October 25, 2016 09:39 AM
A photographer is suing a Minnesota studio and its owner to recover about 3,000 original photographs of Prince.
According to the lawsuit, Beaulieu is a professional photographer who has been employed by Rolling Stone magazine and has independently photographed numerous musicians, celebrities and pop culture figures for decades.
Starting in 1978, Beaulieu photographed Prince, including the photos that were used on album covers and liner artwork for the records “Dirty Mind,” “Controversy” and “1999.”
He also traveled with Prince on three separate world tours and shot countless photos of Prince, including behind-the-scenes photos documenting Prince’s performances and touring life, according to the lawsuit.
The lawsuit says Beaulieu registered his copyrights with the United States Copyright Office. Because he owns the photos, Beaulieu has been able to license the photos regularly throughout his career.
In 1984, as the movie “Purple Rain” was being introduced, Prince’s professional manager offered Beaulieu $250,000 to buy the photos and transfer the copyright interests to Prince, but Beaulieu rejected the offer.
In the lawsuit, Beaulieu said he also recognized the value of the photos and decided to supplement his photography income by licensing the photos. He intended to use that income to support himself throughout his retirement.
Beaulieu has now retired due to age and medical reasons.
Recently, Beaulieu decided to pursue a licensing project by publishing a book of his photos. While formulating the book project, Stockwell offered to help digitize and produce copies.
Beaulieu and Stockwell knew each other from high school many years ago, and Beaulieu said he decided Stockwell could be trusted with the project, according to the lawsuit.
As part of the project, Beaulieu provided 42 copies of some of his photos of Prince to be incorporated into the pitch proposal.
Because Stockwell was helping Beaulieu put together pitch materials for the book project, he had inside knowledge of Beaulieu’s ownership of about 3,000 Prince photos. He also knew Beaulieu was in poor health, according to the lawsuit.
When Prince died on April 21, it created an “unprecedented demand” for Prince’s music and photos, according to the lawsuit.
Beaulieu was constantly being contacted by media outlet and other people around the world asking to license Prince photos for news stories and commercial uses, and Beaulieu said he offered many licenses and photos in exchange for license fees.
Beaulieu said Stockwell became aware of the licensing demands and how much money came in because of them.
Within a month of Prince’s death, Stockwell approached Beaulieu and said he would be “more efficient” at making copies of the photos so Beaulieu could focus on responding to all of the inquiries he was getting for the photos, according to the lawsuit.
In May, Stockwell told Beaulieu, “I have a better scanner. I can scan your photos faster and get them all back to you within two weeks,” according to the lawsuit. Beaulieu said that if he agreed to that, the copies would still belong to Beaulieu, to which Stockwell agreed.
Beaulieu ultimately gave Stockwell his photos so Stockwell could digitally scan them and return the originals and the copies to Beaulieu within two weeks.
The lawsuit says Stockwell made copies of all the photos but never returned the originals nor the copies to Beaulieu. Beaulieu said Stockwell made excuses for returning the photos and then started to talk about his own ideas for “exploiting” Beaulieu’s copyrighted works, which Beaulieu refused, according to the lawsuit.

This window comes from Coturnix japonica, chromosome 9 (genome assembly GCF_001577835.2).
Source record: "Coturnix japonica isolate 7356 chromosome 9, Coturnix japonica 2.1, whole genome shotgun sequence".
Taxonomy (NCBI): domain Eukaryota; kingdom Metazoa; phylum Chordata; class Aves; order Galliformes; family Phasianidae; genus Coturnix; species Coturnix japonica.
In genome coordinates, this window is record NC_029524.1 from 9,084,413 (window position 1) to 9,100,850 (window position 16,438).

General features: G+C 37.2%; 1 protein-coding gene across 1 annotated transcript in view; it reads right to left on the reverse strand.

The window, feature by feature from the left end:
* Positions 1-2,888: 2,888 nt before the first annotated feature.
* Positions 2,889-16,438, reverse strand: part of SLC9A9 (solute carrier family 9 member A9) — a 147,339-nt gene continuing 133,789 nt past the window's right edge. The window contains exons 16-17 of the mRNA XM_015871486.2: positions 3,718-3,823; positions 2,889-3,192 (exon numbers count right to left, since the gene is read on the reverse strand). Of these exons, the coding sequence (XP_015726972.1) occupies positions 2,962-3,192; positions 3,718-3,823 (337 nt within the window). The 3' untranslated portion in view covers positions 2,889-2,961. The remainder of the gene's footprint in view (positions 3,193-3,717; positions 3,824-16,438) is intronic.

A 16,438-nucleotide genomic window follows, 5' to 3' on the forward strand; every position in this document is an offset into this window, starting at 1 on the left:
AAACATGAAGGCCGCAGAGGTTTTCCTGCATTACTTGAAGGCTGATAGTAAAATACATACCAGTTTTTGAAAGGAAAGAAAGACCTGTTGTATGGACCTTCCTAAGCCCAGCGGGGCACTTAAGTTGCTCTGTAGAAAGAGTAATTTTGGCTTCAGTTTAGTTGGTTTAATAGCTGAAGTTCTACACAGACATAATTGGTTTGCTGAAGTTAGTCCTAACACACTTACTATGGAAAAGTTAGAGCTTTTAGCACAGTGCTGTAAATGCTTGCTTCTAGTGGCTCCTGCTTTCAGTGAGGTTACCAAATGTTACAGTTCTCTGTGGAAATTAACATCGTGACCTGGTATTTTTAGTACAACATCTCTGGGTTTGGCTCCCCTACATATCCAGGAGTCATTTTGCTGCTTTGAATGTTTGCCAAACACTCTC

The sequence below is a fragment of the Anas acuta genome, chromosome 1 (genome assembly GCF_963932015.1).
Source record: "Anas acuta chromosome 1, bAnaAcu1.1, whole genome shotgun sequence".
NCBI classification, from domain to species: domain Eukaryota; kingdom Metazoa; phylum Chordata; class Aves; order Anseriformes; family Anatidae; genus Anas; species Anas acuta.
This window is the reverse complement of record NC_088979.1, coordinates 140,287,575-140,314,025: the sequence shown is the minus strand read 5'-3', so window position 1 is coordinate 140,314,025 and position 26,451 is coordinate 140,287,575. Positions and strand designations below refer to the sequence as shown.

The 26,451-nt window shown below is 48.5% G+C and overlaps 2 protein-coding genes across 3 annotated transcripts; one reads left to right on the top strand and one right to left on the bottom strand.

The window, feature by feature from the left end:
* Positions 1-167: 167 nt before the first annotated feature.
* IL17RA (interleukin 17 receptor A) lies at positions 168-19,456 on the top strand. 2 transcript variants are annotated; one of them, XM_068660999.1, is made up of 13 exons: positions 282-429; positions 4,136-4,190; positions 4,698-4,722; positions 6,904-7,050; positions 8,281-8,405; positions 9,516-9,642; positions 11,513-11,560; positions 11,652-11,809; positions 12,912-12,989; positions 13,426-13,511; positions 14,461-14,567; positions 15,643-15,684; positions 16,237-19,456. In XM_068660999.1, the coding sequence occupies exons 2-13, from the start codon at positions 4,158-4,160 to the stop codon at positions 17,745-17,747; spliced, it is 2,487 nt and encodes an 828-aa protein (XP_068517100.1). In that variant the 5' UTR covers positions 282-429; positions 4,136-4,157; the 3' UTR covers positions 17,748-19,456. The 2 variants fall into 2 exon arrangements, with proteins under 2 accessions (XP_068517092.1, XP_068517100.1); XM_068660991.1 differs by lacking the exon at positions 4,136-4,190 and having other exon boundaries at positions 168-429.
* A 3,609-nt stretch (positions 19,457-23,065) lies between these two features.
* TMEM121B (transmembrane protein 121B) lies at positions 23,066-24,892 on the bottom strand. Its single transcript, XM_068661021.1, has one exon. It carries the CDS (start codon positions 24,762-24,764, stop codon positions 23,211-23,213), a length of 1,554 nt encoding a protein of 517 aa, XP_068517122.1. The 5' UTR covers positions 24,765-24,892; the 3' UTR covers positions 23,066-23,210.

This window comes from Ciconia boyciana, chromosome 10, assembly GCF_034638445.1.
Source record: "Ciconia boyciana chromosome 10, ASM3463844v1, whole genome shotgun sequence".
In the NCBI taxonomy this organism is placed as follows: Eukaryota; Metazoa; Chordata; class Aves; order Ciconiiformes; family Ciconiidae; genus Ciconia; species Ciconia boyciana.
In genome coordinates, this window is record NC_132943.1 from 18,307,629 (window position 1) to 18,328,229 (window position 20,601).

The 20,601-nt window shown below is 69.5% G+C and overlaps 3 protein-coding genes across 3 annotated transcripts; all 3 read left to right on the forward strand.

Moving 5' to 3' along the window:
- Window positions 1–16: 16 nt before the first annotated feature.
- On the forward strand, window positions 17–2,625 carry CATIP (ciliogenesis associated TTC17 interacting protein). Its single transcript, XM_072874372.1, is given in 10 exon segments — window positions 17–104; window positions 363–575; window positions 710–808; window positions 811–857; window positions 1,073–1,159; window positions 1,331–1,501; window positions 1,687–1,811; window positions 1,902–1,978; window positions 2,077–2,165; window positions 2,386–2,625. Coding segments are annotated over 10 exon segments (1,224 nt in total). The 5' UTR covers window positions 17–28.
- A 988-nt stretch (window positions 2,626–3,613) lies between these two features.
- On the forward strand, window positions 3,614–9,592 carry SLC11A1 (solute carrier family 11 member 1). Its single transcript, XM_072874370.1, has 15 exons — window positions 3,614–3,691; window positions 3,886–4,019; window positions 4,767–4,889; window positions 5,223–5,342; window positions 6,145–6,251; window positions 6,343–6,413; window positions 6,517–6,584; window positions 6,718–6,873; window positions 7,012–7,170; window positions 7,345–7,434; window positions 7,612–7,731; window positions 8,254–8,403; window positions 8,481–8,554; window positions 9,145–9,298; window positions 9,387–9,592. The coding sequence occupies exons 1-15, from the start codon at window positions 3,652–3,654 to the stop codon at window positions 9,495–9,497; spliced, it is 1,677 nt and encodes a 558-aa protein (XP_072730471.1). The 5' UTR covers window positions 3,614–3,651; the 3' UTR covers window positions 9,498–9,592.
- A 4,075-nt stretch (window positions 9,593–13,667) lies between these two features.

On Aug. 1, Stockwell told Beaulieu that he had been in contact with someone overseas for the purpose of publishing a book with Beaulieu’s photos and had met with others to talk about what to do with the photos, without Beaulieu’s authorization or approval.
The lawsuit says Stockwell also met with Prince’s sister, Tyka Nelson, at the Minnesota State Fair to talk about the photos without Beaulieu’s approval.
In an Aug. 31 email to Beaulieu, Stockwell admitted he was still in possession of the photos and attached a bill to the email, implying Beaulieu would have to pay $24,000 to Stockwell or Studio 1124 before the original or copied photos would be returned, according to the lawsuit. The lawsuit contends Stockwell refused repeated requests to return them.
The lawsuit says Beaulieu hired an attorney on Sept. 7, but the photos were never returned. Beaulieu took his copyright infringement concerns to federal court on Friday.
"I have seen images similar to this era being sold in series of photographs at about $1,500 to upwards of $10,000 each," said Mick Spence, an attorney with Hellmuth & Johnson PLLC, who represents Beaulieu.
"Mr. Stockwell, I understand, told Mr. Beaulieu that 'I can do anything I want with these photographs' - just completely ignoring the law and completely ignoring Mr. Beaulieu's rights," Spence said. "He has absolutely no authority to possess them or make copies or distribute copies or sell them without Mr. Beaulieu's consent."
We reached out to Stockwell for a comment, and Stockwell denied there has been any copyright infringement, saying nothing has been published.
He also says he has done more than a year’s worth of work for Beaulieu to help repair, restore, archive and digitalize the photos, and Beaulieu is refusing to pay for it.
He vehemently denied all of the allegations in the lawsuit and said he has previously offered to return the photographs to Beaulieu but hasn't been taken up on his offer.
On Monday, Beaulieu's attorneys showed up at Stockwell's home in Northeast Minneapolis to recover four boxes worth of prints. They are being counted and inspected to check on their conditions.
Stockwell has three weeks to respond to the lawsuit.
Jennie Lissarrague and Beth McDonough
Updated: October 25, 2016 09:39 AM
Created: October 24, 2016 12:00 PM
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